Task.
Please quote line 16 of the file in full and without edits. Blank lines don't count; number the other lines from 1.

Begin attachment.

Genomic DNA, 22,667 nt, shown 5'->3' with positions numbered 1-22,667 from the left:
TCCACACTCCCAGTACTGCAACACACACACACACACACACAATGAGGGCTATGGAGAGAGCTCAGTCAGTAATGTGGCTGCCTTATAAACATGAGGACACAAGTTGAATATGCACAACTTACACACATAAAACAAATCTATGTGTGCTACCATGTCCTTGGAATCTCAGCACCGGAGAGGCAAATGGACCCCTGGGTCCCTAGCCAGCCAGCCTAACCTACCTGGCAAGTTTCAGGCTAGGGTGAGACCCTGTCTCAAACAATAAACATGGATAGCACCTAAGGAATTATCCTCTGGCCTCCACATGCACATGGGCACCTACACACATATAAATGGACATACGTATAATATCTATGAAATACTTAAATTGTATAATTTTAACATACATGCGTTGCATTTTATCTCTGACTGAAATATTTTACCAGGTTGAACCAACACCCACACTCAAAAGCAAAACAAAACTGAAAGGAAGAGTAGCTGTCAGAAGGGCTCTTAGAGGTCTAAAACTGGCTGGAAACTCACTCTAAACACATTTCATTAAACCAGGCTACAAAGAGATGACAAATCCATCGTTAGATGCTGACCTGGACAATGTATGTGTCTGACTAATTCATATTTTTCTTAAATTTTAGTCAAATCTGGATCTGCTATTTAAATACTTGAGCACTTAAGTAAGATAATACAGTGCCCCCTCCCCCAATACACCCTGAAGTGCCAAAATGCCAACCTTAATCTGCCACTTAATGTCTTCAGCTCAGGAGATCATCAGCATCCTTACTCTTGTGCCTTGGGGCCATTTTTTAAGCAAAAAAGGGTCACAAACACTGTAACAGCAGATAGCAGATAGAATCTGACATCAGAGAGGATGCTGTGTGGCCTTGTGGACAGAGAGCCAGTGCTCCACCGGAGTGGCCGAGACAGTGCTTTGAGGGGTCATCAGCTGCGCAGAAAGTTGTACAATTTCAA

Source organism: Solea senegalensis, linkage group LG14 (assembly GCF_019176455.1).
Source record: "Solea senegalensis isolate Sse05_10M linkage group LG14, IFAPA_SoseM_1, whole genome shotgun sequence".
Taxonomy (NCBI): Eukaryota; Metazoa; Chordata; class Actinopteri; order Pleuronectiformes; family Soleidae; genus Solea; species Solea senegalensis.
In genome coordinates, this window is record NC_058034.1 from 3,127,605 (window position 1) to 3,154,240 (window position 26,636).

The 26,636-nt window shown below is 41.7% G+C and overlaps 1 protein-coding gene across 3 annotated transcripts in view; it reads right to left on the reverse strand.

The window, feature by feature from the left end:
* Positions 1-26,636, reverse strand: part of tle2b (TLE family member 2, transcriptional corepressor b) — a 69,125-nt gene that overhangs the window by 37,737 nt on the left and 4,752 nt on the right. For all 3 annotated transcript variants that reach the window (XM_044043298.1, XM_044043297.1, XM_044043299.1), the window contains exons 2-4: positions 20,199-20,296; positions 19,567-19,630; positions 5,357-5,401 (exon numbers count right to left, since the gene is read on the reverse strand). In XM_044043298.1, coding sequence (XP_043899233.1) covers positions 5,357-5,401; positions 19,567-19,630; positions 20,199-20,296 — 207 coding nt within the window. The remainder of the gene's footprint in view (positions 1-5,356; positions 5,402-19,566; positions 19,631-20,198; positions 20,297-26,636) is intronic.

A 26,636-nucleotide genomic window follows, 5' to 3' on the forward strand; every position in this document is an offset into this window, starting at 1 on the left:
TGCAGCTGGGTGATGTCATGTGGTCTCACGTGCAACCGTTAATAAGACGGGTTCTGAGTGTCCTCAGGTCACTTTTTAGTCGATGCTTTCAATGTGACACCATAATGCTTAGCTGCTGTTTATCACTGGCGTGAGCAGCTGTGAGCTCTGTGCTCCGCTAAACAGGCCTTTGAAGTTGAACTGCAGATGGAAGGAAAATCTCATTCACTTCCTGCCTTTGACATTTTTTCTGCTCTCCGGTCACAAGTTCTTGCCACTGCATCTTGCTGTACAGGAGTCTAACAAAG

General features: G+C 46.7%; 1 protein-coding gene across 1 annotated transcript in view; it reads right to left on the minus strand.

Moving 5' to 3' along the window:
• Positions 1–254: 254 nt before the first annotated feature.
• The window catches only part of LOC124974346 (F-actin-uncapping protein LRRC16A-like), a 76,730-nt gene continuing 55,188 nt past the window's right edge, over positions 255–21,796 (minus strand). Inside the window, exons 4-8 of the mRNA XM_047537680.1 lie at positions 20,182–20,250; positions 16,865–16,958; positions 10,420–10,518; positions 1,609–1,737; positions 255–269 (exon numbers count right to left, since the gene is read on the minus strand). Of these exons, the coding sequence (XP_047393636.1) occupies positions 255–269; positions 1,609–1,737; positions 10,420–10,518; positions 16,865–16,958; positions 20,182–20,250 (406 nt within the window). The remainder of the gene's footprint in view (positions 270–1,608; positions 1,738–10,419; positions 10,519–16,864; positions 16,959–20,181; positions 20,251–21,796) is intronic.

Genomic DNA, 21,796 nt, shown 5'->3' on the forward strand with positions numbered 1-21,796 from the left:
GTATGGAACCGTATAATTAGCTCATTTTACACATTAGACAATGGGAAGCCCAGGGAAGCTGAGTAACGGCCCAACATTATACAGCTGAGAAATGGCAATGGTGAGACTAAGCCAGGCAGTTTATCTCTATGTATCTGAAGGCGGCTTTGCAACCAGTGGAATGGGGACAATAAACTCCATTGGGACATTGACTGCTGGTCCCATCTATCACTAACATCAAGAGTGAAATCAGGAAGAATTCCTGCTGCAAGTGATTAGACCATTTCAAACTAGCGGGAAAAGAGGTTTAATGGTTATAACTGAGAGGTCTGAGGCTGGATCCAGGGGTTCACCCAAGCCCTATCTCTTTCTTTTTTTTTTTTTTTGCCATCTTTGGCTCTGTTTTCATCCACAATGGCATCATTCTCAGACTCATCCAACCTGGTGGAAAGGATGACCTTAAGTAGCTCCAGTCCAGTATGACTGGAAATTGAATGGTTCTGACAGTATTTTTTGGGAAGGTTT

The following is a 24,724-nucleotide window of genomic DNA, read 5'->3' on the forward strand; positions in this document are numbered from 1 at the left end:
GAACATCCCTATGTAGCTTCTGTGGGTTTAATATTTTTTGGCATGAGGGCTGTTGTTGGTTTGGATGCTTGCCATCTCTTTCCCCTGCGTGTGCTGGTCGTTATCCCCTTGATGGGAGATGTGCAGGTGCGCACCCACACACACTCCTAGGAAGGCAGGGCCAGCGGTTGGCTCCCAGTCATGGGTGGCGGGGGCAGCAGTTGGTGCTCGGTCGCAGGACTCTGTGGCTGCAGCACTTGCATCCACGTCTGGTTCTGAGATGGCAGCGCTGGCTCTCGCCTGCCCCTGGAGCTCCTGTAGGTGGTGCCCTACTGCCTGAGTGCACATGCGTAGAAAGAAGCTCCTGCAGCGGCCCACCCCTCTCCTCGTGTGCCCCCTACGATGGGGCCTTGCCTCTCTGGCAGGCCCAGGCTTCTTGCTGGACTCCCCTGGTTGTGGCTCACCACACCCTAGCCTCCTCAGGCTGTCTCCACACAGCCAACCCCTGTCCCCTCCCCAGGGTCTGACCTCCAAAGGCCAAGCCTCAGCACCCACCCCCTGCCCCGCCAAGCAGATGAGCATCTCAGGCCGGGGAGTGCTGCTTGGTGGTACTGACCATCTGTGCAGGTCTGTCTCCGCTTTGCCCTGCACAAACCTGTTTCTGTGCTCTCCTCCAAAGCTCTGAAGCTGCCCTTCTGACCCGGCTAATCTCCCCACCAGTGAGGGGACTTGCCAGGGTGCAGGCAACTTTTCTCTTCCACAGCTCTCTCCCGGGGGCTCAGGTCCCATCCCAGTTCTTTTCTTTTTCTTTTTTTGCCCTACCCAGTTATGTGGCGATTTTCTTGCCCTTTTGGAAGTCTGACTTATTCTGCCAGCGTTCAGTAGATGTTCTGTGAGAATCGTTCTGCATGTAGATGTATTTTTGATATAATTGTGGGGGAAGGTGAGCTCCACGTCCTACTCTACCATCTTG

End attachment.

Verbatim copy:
Genomic DNA, 21,796 nt, shown 5'->3' on the forward strand with positions numbered 1-21,796 from the left: